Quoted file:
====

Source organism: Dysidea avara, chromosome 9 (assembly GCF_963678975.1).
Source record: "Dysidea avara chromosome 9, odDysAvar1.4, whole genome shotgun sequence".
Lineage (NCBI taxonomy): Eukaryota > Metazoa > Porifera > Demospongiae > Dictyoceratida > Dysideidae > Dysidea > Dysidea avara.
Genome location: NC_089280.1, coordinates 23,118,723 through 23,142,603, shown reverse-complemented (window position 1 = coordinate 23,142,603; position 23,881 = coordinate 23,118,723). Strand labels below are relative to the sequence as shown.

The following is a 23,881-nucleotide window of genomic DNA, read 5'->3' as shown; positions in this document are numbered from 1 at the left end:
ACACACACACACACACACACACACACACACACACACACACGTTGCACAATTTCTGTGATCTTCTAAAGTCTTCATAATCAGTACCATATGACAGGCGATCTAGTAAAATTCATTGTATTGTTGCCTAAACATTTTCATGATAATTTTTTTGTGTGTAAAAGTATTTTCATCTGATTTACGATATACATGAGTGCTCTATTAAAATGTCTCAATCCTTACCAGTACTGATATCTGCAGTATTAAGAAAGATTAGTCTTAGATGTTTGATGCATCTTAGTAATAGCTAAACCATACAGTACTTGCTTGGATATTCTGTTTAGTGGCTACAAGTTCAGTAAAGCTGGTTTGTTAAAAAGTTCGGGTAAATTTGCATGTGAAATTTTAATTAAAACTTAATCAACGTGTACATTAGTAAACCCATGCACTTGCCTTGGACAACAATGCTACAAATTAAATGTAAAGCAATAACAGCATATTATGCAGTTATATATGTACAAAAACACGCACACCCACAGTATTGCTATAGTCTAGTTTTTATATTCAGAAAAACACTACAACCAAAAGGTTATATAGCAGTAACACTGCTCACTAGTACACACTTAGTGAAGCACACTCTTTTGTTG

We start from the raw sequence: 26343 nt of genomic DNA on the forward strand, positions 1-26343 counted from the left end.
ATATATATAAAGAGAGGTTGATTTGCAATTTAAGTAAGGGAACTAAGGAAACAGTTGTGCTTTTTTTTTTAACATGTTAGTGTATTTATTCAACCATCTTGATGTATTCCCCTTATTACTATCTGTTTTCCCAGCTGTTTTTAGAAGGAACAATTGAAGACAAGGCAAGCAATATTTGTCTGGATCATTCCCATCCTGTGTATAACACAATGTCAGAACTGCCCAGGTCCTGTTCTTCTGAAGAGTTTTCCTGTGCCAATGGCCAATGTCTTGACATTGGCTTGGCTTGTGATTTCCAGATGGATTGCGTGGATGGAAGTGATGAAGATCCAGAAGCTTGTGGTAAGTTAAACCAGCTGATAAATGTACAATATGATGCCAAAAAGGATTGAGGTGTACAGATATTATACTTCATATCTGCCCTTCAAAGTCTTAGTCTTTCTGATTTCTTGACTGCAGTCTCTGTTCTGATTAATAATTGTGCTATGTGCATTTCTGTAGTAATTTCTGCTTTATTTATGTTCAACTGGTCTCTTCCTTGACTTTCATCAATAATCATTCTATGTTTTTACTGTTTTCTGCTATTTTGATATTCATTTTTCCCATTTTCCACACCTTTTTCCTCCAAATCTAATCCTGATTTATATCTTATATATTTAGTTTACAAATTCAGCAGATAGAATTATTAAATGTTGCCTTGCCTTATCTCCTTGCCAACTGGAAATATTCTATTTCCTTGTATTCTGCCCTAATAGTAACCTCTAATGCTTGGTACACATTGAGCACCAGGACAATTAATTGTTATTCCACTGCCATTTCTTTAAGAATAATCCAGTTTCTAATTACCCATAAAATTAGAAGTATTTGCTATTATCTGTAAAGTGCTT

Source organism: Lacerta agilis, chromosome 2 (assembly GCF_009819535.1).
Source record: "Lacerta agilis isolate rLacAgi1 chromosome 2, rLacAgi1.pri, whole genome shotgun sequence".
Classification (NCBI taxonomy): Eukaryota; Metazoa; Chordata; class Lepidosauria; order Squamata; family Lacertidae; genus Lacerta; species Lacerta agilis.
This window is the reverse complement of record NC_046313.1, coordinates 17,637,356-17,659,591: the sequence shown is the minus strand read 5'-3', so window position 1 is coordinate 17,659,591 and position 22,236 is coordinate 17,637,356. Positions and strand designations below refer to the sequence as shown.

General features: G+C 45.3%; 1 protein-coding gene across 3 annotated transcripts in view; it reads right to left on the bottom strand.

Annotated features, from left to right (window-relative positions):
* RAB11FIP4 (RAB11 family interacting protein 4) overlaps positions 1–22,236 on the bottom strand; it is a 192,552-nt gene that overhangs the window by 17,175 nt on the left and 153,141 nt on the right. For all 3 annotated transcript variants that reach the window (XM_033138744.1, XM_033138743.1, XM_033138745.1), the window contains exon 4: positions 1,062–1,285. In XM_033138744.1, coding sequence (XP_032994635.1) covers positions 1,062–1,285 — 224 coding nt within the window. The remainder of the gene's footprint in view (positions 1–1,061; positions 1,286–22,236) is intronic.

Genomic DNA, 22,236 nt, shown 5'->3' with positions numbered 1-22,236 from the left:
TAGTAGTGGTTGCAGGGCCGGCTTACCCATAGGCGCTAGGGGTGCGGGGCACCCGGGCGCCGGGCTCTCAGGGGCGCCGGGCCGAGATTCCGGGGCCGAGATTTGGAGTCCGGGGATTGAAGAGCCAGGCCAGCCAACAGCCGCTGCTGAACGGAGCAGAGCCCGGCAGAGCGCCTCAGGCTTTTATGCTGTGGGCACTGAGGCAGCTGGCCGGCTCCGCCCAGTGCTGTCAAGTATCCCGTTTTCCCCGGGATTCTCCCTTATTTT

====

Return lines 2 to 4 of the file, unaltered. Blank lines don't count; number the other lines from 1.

Source record: "Dysidea avara chromosome 9, odDysAvar1.4, whole genome shotgun sequence".
Lineage (NCBI taxonomy): Eukaryota > Metazoa > Porifera > Demospongiae > Dictyoceratida > Dysideidae > Dysidea > Dysidea avara.
Genome location: NC_089280.1, coordinates 23,118,723 through 23,142,603, shown reverse-complemented (window position 1 = coordinate 23,142,603; position 23,881 = coordinate 23,118,723). Strand labels below are relative to the sequence as shown.